Four Ways to Be a Transformative Teacher
Do you view yourself as a teacher, instructor, or educator when you are assigned a class and students arrive? Do you want to accomplish more with your students or are you merely performing a function in your role? Do you think the methods of teaching you use now have a transformative effect, or would you like to change the students you teach in some way?
An individual enters the field of education as a profession, either full-time at a conventional educational establishment or as an adjunct (or part-time) teacher. Research, teaching, and scholarly publication are likely the responsibilities of a traditional full-time professor. An adjunct instructor may instruct at an online school, community college, or traditional college. A facilitator, instructor, or professor are all terms used to describe individuals who instruct students in higher education. This is important because there is no job title that includes the word “educator.”
Does this imply that any individual who works as a teacher, professor, instructor, adjunct, or faculty member is also an educator? Through my work in higher education, I’ve learned that everyone in one of these roles, whether in undergraduate or graduate degree courses, is trying their best to teach and guide learning. However, an educator is someone who strives to lead a learning process that is transformational and goes beyond the role of teacher.
An In-Depth Look at What a Teacher Is.
Traditional primary education typically involves teaching. Children are taught what to learn and how to learn in these classes, which are led by the teacher. The expert in charge of the learning process is the instructor. A teacher is a highly trained individual who works to stimulate students’ minds. Traditional college classrooms, in particular, continue to employ this method of teacher-led instruction in higher education. Students are accustomed to this format due to their experience in primary education, and the teacher continues to deliver information from the front and center of the class. Students will study to pass the required examinations or complete other required learning activities while the instructor imparts knowledge through a lecture.
Instructors are employed as subject matter experts with advanced content or subject matter expertise in higher education settings. Typically, holding a certain number of degree hours in the subject being taught is one of the job requirements. In conventional universities, teachers may also be referred to as professors; these positions necessitate a terminal degree and additional research requirements. Teaching is meant to refer to someone who directs, tells, and instructs students throughout the learning process in each of these roles. The students are under the authority of the instructor or professor, and they must abide by the instructions.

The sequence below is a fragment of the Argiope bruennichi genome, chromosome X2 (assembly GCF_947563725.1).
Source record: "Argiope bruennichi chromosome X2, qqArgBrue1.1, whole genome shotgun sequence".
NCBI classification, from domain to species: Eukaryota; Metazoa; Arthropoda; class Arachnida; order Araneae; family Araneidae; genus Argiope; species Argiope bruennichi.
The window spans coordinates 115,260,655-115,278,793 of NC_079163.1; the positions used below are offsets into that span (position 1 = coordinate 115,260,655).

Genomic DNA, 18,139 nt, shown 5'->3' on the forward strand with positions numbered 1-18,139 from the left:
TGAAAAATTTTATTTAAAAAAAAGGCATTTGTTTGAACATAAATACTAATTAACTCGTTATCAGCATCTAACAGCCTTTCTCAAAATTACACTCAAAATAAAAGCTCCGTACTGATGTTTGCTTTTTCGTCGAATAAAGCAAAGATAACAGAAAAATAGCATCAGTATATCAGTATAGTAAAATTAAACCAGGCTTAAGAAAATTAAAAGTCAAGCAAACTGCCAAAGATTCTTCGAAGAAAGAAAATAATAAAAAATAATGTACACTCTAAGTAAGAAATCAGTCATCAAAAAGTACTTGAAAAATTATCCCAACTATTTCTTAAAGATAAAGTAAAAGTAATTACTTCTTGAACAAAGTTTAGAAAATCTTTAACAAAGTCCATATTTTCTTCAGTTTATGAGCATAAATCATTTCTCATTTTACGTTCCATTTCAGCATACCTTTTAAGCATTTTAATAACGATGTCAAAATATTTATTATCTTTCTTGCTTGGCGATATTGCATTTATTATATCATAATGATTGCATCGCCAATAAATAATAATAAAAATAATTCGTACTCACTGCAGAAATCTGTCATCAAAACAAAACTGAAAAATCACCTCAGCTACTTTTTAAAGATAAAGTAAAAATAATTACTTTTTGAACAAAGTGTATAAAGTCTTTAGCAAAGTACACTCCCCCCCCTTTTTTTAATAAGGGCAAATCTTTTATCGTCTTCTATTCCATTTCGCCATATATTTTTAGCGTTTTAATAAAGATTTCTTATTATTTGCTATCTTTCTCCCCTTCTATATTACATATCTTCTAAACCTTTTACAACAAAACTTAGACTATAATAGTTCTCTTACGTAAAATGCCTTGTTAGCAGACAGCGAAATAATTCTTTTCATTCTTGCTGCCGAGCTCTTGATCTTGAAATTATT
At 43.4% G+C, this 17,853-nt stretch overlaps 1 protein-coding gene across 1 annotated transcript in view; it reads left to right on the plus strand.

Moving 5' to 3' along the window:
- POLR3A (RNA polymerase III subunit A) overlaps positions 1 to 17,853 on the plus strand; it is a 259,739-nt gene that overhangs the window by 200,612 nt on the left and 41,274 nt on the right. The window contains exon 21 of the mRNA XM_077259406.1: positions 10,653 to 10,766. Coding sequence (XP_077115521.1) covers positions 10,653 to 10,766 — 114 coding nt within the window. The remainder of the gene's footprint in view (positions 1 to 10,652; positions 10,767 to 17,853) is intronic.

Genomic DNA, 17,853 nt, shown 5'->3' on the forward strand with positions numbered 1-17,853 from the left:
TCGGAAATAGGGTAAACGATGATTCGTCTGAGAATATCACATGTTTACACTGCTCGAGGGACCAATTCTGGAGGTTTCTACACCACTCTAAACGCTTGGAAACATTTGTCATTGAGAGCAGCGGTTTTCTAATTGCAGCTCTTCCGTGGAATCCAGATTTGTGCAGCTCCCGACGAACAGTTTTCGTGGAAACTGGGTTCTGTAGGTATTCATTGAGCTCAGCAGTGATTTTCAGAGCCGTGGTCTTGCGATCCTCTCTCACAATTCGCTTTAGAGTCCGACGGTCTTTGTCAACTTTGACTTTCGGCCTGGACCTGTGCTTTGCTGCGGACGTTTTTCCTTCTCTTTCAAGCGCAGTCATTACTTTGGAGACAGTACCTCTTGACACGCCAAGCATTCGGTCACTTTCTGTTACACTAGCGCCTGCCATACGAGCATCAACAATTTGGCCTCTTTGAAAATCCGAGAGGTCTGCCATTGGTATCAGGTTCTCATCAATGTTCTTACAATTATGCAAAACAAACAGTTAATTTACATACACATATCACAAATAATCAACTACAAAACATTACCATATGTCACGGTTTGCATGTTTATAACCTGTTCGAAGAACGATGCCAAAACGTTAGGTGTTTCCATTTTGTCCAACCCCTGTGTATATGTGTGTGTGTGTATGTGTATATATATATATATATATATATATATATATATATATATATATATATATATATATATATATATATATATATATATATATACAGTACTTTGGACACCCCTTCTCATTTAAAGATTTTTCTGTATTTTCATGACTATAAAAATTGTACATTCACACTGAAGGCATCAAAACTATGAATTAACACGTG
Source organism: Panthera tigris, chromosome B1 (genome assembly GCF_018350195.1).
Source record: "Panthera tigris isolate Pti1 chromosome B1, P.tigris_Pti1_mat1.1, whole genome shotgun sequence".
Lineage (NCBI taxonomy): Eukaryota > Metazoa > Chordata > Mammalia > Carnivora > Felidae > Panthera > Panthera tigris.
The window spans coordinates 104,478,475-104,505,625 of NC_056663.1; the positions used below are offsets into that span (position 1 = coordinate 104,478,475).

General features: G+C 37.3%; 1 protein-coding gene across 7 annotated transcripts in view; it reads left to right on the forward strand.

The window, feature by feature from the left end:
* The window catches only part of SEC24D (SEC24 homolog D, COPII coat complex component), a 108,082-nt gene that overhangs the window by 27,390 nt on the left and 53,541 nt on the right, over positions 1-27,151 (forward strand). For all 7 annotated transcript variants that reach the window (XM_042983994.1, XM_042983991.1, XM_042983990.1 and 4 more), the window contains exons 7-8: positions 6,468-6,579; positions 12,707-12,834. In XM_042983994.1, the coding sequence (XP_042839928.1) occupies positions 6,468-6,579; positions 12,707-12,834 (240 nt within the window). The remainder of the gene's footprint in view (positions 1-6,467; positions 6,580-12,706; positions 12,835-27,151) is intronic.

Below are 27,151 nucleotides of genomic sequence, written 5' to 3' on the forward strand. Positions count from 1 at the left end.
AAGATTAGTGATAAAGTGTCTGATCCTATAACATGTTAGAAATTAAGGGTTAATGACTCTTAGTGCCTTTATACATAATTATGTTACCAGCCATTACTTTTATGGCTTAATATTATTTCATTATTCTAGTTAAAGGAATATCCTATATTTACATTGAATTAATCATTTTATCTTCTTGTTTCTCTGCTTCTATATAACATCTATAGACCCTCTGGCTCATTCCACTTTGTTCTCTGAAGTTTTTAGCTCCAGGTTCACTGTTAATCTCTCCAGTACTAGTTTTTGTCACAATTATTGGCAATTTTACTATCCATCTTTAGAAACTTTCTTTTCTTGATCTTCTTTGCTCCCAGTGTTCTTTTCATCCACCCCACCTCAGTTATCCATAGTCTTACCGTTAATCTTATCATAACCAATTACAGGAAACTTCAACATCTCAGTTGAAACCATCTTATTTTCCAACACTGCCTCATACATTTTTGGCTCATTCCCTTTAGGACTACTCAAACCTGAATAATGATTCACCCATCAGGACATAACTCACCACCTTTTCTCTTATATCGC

The basics of what an educator is.
To begin comprehending the role of an educator, I would like you to consider some fundamental definitions. Giving instruction is referred to as “education.” The term “educator” refers to a skilled educator who provides instruction; likewise, “teaching” is connected to explaining things. These definitions have been expanded so that the term “educator” includes a person who is skilled at teaching, has highly developed academic skills, and knows both subject matter and adult education principles.
• Well-versed in instruction: An educator should be proficient in the art of classroom instruction, knowing which instructional strategies work and which facilitation skills need to be improved.
Methods that bring course materials to life by adding relevant context and encouraging students to learn through class discussions and other learning activities are developed by experienced educators. Because every interaction provides an opportunity for teaching, instruction also encompasses all interactions with students and all forms of communication.
• Excellent academic abilities: Strong academic skills are also necessary for an educator, and writing skills are at the top of that list. This necessitates the educator’s meticulous attention to detail, which must encompass all forms of messages conveyed. Anyone who teaches online classes, where words represent the teacher, must be able to demonstrate strong academic skills.
The application of appropriate formatting guidelines in accordance with the school’s style is another one of the critical academic skills. For instance, numerous schools have adopted the APA formatting guidelines as the standard for working with sources and formatting papers. If the writing style has not been mastered, an educator cannot adequately guide students and provide meaningful feedback.
• Extensive Knowledge: An educator must develop a knowledge base that includes knowledge of adult education principles in addition to their subject matter expertise as it relates to the course or courses they are teaching. Despite having all of the required credit hours on their transcripts, many educators I know may not have extensive teaching experience. If they take the time to read the required textbook or materials and find ways to apply it to current practices in the field, this will still allow them to teach the course.